A. Yeah, absolutely. In a way, the book is a sort of sociological study of these two generations of gay people. My dad came of age a decade before Stonewall. I came of age a decade after. My circumstances were completely different from his, and I was able to make choices he wasn’t. Some of that was about historical circumstances, but some of it was just who he was. In the book I try to sort that out a little bit.

Q.“Six Feet Under” gave many people insight into the daily operation of a funeral home. Did you watch “Six Feet Under” and did you think it was an accurate portrayal?

A. I couldn’t watch that show. It premiered very early in my work on my memoir and when I first heard about it I felt devastated. Like, “Oh, god, someone else is telling my story.” Eventually I did watch two episodes, and the parallels were pretty stunning. The father who gets killed in an accident. His surreal funeral in the family’s own funeral home. The gay brother. The wacky sister who drives an old hearse. My brother drives an old hearse!

Q. There is a proverb that goes “A picture is worth a thousand words.” When telling this story, how did you decide what to illustrate and what to write?

A. Well, theoretically, the words and pictures are interdependent. You don’t say something in the text that you can show in the picture. And you don’t put something in the picture that’s more economically handled in the text. There’s a sort of logic to it that you start to internalize after doing it for a while.

Q. Is there a particular order in the creative process — do the pictures or the words come first?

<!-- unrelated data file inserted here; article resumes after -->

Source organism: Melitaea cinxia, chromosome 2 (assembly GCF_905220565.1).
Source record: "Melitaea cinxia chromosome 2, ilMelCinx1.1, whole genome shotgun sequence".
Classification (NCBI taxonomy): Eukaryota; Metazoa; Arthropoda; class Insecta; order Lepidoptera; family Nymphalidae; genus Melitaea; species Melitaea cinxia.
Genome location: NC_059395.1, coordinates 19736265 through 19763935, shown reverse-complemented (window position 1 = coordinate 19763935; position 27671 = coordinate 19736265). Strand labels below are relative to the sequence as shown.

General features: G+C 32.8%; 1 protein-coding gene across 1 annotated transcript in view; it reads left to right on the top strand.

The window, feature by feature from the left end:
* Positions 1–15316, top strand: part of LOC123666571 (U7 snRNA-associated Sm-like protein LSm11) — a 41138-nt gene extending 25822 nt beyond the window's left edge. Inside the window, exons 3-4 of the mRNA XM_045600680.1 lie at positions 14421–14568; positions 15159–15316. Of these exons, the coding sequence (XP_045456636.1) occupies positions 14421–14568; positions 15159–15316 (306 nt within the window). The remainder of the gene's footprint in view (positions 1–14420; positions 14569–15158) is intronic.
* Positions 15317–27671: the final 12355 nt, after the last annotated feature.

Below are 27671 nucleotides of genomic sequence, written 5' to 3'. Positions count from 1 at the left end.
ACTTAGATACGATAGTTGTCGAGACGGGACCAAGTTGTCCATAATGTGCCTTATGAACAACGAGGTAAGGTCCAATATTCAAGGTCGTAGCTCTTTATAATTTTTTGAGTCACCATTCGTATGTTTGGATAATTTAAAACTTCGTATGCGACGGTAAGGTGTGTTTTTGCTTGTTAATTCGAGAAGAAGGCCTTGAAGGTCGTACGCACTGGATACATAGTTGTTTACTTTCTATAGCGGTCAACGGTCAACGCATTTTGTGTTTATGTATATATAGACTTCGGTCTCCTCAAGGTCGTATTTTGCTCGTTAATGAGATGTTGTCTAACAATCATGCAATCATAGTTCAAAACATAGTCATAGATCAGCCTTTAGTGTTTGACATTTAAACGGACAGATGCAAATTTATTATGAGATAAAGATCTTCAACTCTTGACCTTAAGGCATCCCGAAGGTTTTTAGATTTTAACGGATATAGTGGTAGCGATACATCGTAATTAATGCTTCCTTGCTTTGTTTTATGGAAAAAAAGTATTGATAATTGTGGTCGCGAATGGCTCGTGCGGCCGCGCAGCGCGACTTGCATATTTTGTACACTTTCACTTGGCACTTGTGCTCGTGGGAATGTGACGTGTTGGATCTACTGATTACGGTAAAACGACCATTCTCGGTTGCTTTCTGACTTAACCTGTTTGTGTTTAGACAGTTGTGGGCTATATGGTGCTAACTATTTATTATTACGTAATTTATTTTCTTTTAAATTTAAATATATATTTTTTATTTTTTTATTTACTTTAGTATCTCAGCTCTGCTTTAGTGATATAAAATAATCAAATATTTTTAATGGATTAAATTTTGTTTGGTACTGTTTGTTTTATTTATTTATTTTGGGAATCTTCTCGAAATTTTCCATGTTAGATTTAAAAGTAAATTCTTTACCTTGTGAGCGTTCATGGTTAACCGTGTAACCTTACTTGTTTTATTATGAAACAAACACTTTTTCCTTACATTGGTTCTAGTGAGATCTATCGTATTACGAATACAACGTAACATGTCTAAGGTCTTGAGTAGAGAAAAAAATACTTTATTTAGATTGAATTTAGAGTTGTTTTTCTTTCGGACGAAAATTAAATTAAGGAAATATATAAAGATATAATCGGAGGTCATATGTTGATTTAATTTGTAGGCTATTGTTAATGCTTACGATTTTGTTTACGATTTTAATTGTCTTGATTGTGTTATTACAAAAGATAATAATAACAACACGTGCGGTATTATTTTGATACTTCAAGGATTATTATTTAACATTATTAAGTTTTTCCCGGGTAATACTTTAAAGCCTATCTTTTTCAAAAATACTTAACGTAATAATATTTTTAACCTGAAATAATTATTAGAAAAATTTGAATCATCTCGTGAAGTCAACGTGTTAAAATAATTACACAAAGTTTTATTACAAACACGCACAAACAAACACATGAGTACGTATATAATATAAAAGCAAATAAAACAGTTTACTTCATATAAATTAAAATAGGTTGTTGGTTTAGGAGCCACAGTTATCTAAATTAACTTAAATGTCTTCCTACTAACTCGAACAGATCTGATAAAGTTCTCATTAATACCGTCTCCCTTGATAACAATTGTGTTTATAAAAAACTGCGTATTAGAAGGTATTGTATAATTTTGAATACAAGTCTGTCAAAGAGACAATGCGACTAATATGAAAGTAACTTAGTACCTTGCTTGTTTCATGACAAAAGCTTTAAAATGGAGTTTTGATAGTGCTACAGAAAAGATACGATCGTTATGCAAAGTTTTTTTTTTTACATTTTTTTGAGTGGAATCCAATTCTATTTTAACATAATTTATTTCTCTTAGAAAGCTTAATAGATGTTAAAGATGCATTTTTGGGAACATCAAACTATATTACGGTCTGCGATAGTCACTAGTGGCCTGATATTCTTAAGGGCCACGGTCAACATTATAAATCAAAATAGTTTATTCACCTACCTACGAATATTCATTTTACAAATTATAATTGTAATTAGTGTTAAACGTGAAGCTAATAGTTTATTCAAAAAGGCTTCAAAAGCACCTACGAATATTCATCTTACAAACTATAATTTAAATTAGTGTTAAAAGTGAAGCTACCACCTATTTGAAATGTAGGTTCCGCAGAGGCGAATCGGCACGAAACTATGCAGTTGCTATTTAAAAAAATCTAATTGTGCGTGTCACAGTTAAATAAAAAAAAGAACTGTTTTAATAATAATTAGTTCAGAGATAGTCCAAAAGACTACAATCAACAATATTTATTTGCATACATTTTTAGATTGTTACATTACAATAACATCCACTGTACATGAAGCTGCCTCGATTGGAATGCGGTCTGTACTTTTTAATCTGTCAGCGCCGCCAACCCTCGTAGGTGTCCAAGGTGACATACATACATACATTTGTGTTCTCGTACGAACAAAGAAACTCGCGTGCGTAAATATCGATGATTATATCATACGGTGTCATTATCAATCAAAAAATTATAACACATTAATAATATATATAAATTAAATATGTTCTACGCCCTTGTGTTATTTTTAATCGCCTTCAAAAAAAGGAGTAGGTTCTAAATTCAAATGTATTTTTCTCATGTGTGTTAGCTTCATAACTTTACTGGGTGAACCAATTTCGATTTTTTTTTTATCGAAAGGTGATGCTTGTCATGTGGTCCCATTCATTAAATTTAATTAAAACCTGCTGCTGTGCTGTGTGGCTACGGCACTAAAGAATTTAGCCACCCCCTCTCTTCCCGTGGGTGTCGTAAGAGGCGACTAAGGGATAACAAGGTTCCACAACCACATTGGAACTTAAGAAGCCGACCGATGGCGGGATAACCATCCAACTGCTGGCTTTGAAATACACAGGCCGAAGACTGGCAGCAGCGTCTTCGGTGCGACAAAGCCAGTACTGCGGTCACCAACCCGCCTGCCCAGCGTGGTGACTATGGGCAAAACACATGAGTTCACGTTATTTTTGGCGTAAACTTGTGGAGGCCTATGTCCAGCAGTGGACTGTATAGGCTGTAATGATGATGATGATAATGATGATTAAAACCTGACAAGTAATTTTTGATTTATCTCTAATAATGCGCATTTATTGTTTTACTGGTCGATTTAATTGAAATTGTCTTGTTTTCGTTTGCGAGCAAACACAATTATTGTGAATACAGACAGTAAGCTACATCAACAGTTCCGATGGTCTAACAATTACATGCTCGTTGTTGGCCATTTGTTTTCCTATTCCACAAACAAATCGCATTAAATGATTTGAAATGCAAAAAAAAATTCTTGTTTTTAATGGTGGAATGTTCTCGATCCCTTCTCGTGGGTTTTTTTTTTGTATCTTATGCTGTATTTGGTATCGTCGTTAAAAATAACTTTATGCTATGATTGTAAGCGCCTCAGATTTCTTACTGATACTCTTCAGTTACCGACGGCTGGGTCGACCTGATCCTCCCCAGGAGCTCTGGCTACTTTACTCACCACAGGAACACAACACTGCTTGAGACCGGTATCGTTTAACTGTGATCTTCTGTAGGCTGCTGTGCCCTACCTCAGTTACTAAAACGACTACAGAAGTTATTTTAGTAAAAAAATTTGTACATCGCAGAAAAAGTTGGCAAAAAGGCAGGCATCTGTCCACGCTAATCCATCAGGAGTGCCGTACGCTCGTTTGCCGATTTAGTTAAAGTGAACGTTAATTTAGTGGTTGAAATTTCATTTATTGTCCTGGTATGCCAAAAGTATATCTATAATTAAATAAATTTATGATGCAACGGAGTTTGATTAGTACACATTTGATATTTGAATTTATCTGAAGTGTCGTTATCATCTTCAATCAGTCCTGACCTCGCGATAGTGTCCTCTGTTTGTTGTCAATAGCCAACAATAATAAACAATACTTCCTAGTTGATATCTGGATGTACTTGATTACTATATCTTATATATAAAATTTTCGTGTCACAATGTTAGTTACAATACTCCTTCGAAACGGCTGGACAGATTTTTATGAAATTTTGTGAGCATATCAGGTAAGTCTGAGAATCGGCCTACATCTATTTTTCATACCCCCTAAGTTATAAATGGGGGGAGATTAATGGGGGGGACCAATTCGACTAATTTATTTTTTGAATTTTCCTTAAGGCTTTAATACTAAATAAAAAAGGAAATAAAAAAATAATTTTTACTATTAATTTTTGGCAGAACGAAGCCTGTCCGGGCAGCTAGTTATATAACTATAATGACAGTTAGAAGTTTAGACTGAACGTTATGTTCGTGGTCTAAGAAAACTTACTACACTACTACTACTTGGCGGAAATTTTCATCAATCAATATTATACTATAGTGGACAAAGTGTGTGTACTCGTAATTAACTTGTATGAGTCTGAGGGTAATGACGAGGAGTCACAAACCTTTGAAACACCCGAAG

A. I do tend to start with the words. But at a certain point I hit a wall with just words and can’t complete my ideas unless I start thinking of the story visually.

Q.“Fun Home” is such a deeply personal work. Do you think that you will continue to explore that realm?

A. Absolutely. I really love working autobiographically and am beginning a new project in that vein.

Q. With “Fun Home,” how does it feel to be a part of the ongoing evolution of graphic literature?

A. I’m feeling pretty fortunate about the timing of everything. Graphic narratives are moving from the subculture to the mainstream in a very similar way to how queer narratives are moving into the mainstream. I feel like I was in the right place at the right time. Though of course, I’ve been doing both these things for nearly 25 years.

Q. Eric Orner’s “The Mostly Unfabulous Social Life of Ethan Green” has been made into a movie. How would you feel if you were approached about making “Fun Home” or “Dykes To Watch Out For” into a feature length film?

A. I really don’t think “Fun Home” would translate to film. I mean, I suppose someone could do it, somehow. But to me it’s very much a sequential graphic story. There’s not a lot of action. It’s very internal, there’s lots of narration, it has long essayistic passages. It’s not like a movie that follows a simple three act structure. I just can’t see it. DTWOF, on the other hand, might be cool as a movie. I’d prefer to see it live action, I think, and not animated. Animation is mostly so shoddy. I think it would just look dumb, you know?